Anti-vaxxers — people who believe that the regular doses of vaccination administered to children may actually end up harming them by causing autism and other disorders, and even death in some cases — are apparently gaining ground in Tamil Nadu. This is despite the fact that the foundation on which their entire belief system is built has been disproved and the person who published the false study being disbarred from medicine altogether!
Fake posts on social media platforms
As of now, one major anti-vaccination post is doing the rounds on social media platforms like WhatsApp and Facebook. The alarmist post warns parents: "You have fooled yourself in the name of vaccination for your children. Enough. Wake up to some startling realities now!"
It goes on to add: "Think for a moment: If vaccinations prevent diseases among children, then how come more and more hospitals for kids are mushrooming across India?" The statement merely disregards the fact that there are not enough specialised paediatric hospitals in India, and that is why these hospitals and healthcare facilities are coming up.
Alarmist post with little fact-checking
The post also says: "Multinational pharmaceutical companies selling such vaccinations and medicines have managed to buy our politicians and are dumping these (vaccines and medicines) on our children. As a result, our children, apart from suffering from the side-effects of such treatment, are being pushed to vulnerability and are becoming dependent on medicines of these companies for life."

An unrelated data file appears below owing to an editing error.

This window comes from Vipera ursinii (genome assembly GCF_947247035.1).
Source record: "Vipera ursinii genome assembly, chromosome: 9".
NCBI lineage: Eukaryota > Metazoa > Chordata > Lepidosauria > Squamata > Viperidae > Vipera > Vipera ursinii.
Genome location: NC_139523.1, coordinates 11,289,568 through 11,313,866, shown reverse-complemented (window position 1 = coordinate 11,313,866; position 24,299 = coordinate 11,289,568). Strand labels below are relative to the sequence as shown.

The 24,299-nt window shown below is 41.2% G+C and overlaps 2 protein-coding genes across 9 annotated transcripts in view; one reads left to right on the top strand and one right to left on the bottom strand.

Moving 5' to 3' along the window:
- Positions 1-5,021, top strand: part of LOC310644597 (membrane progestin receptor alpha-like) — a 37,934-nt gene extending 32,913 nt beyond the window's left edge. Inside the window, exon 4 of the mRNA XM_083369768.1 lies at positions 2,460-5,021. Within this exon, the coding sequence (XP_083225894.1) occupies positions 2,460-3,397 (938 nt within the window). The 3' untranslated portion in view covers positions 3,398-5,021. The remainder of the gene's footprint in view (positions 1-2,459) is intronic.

This flies in the face of the fact that India is one of the largest producers of cheap and generic medicines in the world, because of its strict patenting laws. Also, vaccination has led to polio being eradicated from India. However, if people heed the recommendation in the post to not attend a vaccination drive coming in February, that may end up in the return of the once-deadly disease to India.
Fake report from de-licensed doctor
The research of this post seems to be based on a report published in medical journal Lancet in 1998 by one Andrew Wakefield, who has since been stripped of his medical licence after it was revealed that he had falsified data to show a correlation between increased administering of the measles, mumps and rubella (MMR) vaccine and rise in incidences of autism and bowel disease.
It was also later revealed that Wakefield had wanted to launch his own vaccine to counter the MMR vaccine, and wanted to use his falsified study to make money from this new vaccine. Nevertheless, his "study" has led to many people believing that vaccines altogether are bad, and has given rise to anti-vaxxers, who refuse to vaccinate their children at any cost.
Other falsehoods in the post
The Facebook post, a copy of which can be seen below, points to a PDF file that claims to be a comprehensive article on the topic. However, most of the graphs and charts in it appear to have been taken from Wakefield's article.